Elimination of the neurofibromatosis type 2 protein (NF2; also known as merlin or neurofibromin 2) in the liver yields hepatomegaly in adult mice that is caused by massive biliary neoductulogenesis (Benhamouche et al., 2010; Zhang et al., 2010). NF2 is a classic tumor suppressor, the loss of which is associated with multiple human tumor types and has been linked to overproliferation caused by a number of signaling pathways (Petrilli and Fernandez-Valle, 2016). However, NF2 is a unique type of tumor suppressor that predominantly localizes to the plasma membrane-cytoskeleton interface and shares a close evolutionary and functional relationship with the membrane-cytoskeleton linking ERM (ezrin, radixin, moesin) proteins (Fehon et al., 2010). Indeed, many studies suggest that NF2, like the ERMs, has a fundamental role in organizing the membrane-cytoskeleton interface; as such, loss of NF2 alters fundamental properties of individual cells such as their polarity, mitotic spindle-to-cortex attachment and cortical cytoskeleton tension, as well as collective cellular behaviors including cell-cell communication, migration and lumen formation (Lallemand et al., 2003; Gladden et al., 2010; Hebert et al., 2012; Chiasson-MacKenzie et al., 2015; Das et al., 2015; Inaba et al., 2017).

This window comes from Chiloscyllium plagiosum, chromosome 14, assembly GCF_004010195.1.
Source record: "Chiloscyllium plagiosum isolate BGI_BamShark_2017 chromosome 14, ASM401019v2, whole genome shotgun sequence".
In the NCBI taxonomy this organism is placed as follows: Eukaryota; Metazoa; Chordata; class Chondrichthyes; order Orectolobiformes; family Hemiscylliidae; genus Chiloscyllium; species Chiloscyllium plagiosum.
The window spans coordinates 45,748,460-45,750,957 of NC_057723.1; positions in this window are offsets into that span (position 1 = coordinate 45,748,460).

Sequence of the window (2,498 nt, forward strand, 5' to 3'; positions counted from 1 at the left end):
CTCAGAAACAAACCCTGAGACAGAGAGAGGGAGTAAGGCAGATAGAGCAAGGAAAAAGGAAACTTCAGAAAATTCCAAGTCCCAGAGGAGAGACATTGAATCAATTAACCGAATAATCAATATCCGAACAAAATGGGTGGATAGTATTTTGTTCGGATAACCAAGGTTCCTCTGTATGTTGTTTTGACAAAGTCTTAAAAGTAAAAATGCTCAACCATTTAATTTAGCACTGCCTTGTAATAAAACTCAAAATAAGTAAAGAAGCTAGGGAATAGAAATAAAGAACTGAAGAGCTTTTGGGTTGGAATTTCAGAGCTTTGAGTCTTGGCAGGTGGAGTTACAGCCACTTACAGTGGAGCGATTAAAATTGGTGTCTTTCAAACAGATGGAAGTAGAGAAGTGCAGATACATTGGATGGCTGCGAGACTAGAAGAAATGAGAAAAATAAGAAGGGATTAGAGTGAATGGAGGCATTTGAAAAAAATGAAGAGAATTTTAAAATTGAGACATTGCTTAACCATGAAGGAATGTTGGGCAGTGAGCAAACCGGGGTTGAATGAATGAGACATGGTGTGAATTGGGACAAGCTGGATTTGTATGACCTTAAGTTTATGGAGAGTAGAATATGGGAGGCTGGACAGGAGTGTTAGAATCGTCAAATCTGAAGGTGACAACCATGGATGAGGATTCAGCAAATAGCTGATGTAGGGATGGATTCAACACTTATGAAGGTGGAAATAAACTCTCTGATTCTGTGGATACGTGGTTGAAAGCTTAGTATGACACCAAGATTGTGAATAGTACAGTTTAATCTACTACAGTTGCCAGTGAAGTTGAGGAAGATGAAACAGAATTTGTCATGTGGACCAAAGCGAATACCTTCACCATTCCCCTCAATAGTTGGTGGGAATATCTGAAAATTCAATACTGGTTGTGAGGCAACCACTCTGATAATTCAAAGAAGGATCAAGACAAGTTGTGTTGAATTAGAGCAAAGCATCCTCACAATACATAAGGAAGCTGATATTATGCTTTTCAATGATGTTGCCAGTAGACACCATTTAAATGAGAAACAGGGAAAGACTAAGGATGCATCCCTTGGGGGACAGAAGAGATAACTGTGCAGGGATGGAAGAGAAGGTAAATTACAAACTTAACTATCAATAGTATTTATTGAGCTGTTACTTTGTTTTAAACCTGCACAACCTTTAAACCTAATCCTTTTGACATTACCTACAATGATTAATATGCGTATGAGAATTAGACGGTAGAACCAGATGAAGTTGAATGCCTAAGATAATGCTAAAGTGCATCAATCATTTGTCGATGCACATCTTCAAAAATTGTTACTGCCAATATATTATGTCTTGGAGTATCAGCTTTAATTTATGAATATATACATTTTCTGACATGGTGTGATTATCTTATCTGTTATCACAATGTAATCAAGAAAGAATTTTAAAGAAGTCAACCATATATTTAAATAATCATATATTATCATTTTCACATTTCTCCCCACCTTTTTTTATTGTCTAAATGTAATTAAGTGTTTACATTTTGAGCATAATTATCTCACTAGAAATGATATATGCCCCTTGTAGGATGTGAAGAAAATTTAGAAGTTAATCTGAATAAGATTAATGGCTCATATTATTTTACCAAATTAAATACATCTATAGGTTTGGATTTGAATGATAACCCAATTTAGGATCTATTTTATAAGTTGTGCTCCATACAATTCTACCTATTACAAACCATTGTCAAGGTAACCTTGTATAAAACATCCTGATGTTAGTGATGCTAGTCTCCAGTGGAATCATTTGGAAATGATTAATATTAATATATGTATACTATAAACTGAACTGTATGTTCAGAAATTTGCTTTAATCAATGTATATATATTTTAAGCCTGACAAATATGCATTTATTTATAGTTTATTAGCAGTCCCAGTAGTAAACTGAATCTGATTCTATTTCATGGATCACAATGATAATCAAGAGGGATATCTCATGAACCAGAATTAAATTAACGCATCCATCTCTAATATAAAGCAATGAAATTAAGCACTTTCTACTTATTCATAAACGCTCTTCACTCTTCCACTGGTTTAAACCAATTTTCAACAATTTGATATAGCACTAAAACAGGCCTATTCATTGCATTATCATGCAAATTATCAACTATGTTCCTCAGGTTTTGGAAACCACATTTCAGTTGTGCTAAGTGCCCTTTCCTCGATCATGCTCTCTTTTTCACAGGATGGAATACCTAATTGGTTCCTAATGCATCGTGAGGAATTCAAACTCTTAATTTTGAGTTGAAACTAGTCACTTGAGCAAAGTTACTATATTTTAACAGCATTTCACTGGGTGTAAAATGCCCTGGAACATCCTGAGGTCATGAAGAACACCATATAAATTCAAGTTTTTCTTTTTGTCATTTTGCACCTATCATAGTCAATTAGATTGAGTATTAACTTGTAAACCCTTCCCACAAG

To understand the basis of the striking biliary expansion caused by loss of NF2 in mice, we traced its origin. Our studies identify a proliferation-independent requirement for NF2 in the earliest stages of IHBD formation in the developing liver, and elucidate a novel self-organizing model of IHBD formation that will provide a valuable foundation for analyzing other developmental mutants and for understanding and manipulating plasticity under conditions of regeneration and disease in the adult liver.
Nf2 deletion yields biliary expansion without proliferation
Deletion of Nf2 in the developing mouse liver yields hepatomegaly in adult mice, which is not due to the unscheduled proliferation of hepatocytes but rather to the massive expansion of biliary-like cells and neoductulogenesis surrounding the portal endothelial tree throughout the liver (Benhamouche et al., 2010; Zhang et al., 2010). This phenotype resembles the more limited ‘ductular reactions’ that occur in the diseased human liver or in response to experimentally induced injury in rodents (Preisegger et al., 1999; Akhurst et al., 2001; Richardson et al., 2007; Bioulac-Sage and Balabaud, 2010).